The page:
I logged a full hour on the cross trainer on each of my first three days at the Roosevelt, while watching the very channel I had come to celebrate. My Day One workout was accompanied by Howard Hawks’ COME AND GET IT (1936) with “lusty” Edward Arnold and Joel McCrea. Day Two started again with McCrea, this time in FAST AND FURIOUS (1939), which is way better than any of the sequels with Vin Diesel. On the Third Day I rose again, this time to SPRING IS HERE (1930) with Inez Courtney and Frank Albertson. If you’ve never worked out to early Talkies I highly recommend it, especially musicals. It gives a whole new meaning to “sweatin’ to the oldies.”
While I was boosting my immune system with healing endorphins, friends were holding seats for me at the first screening of the morning; Joel secured a center seat for me at the fascinating Dawn of Technicolor presentation at the Egyptian Theater on Friday and Alan at THEY WON’T FORGET (1937) at the Chinese Multiplex on Saturday. This technique earned me the moniker “Save Me a Seat Will”, which I’m sure was meant affectionately.
Also kaput: the over-priced popcorn sack as 700-calorie dinner.
This year I consumed six sit-down meals with my fellow attendees during the festival, which may not sound like a lot, until you compare it to zero. And on Sunday morning, with one long day to go, I threw a Hail (Typhoid) Mary pass and skipped the first movie for a breakfast of CinemaScopic proportions. All this eating and socializing would have earned me the withering scorn of Past Will (2010-2014), but it allowed me to break bread, consume a beverage, or just chat with a collection of people whose company I really enjoy (again, words I almost never say).
When things looked the most dire, these are the people who had my back. “Fussy” plied me with green tea, brewed in hot water Nitrate Diva negotiated from Starbucks after they had closed. Karen gave me Airborne tablets from her personal stock. And Aurora donated M&Ms when I needed a sugar boost to power through a midnight screening of the memorably awful BOOM! (1968), which Joel shamed me into not skipping. (SPOILER ALERT! It didn’t work; I ended up napping through most of it.)
Against all odds, I remained healthy enough throughout the weekend to close down the wrap party on Sunday night, when Roosevelt Hotel security politely informed me, Ariel, and Chris that we didn’t have to go home, but we couldn’t stay there.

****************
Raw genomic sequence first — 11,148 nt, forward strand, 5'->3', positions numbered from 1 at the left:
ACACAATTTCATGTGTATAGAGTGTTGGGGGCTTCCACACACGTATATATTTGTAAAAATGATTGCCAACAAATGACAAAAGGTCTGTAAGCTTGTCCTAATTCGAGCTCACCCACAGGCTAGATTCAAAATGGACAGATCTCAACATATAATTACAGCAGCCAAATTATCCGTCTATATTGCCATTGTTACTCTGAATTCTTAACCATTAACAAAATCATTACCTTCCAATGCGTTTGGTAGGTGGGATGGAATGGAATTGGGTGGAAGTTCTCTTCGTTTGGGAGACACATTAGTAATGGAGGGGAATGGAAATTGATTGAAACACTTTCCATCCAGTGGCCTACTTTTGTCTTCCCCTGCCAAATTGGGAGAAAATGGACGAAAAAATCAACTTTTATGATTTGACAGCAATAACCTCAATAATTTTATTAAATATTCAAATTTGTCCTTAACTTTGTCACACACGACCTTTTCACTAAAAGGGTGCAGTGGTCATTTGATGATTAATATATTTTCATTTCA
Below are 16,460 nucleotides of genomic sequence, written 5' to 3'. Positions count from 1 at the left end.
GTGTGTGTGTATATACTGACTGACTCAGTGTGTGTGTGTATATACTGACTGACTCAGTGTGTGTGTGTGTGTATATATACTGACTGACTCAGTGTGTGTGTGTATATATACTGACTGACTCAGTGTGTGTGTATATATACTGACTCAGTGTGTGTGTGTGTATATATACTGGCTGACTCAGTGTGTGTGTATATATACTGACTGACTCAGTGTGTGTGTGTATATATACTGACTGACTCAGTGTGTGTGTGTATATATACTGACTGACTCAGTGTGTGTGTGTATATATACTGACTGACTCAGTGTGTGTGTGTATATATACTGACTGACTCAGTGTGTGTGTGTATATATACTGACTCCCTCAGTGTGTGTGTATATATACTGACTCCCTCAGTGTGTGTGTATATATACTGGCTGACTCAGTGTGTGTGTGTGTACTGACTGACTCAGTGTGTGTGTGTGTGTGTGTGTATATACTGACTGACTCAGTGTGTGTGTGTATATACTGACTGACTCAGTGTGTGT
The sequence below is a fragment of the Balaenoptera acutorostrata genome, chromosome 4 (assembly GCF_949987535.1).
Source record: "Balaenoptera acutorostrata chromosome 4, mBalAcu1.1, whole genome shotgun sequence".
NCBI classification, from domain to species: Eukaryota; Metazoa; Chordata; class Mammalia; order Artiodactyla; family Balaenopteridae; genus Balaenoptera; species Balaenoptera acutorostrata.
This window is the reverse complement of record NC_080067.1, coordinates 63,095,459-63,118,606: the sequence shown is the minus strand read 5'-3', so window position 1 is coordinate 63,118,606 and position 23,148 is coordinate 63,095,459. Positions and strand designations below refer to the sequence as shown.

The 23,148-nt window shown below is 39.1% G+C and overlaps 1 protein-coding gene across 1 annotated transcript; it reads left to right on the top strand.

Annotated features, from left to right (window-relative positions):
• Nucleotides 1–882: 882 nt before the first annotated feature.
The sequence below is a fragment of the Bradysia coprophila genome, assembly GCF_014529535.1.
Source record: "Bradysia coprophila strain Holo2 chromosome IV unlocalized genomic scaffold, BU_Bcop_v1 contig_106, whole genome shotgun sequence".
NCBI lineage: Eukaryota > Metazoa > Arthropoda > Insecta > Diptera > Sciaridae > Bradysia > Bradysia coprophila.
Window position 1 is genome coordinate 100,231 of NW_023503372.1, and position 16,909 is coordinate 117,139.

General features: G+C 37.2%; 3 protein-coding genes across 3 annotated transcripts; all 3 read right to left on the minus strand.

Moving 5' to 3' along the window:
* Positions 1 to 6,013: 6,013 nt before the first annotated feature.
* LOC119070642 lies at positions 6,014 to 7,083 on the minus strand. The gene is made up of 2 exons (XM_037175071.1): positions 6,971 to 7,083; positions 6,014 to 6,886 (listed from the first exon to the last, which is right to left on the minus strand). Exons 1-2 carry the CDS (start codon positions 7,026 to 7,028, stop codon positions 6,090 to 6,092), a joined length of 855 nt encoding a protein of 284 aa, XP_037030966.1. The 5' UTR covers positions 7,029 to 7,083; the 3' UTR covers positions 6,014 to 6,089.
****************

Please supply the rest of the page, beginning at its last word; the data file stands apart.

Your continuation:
All told, at the 2015 TCM Classic Film Festival, I attended 20 screenings (15 all or part in 35mm), three Club TCM events, three social media meet-ups, and two parties, and sent countless tweets, Instagrams, and Facebook postings. Plus I saw Angie Dickinson, Shirley MacLaine, and Sophia Loren up close and personal (but not close/personal enough to infect them with my germs).
I survived the 2015 TCM Classic Film Festival with the help of my friends. And it’s a group that grows each year, thanks to our shared mania for films most people wouldn’t even watch on TV, let alone fly across the country to see.
“When we started we loved the idea of taking TCM into a new dimension, but also uniting the community and getting people together,” TCM programming guru Charlie Tabesh said at a press conference before the event began. “I think that’s happened. And that community aspect of it is very important.”
A father and daughter from Texas I chatted with on line at the Egyptian before THE CHILDREN’S HOUR summed it up perfectly.
“These movies are pretty much the only thing we agree on,” the sixty-something dad told me, and his daughter’s smile suggested she agreed.
They were just one of many parent/child duos attending the TCM Classic Film Festival together. And there were probably hundreds more parents and grandparents, the people who first said, “Watch this. I think you’ll like it,” who were there with us in spirit.
But like all noir, this story must comes to a sad and violent end. My luck finally ran out on the flight back to New York, and what would turn out to be the worst flu of my life hit me like a ton of film cans. My sneezing and coughing might have attracted more scorn from fellow passengers, if not for the young woman seated across the aisle who kept getting airsick in her Caesar salad container.
Was she my cover or my victim? We’ll never know. But one thing is for certain: in the final act, Chekhov’s gun went off loud and clear.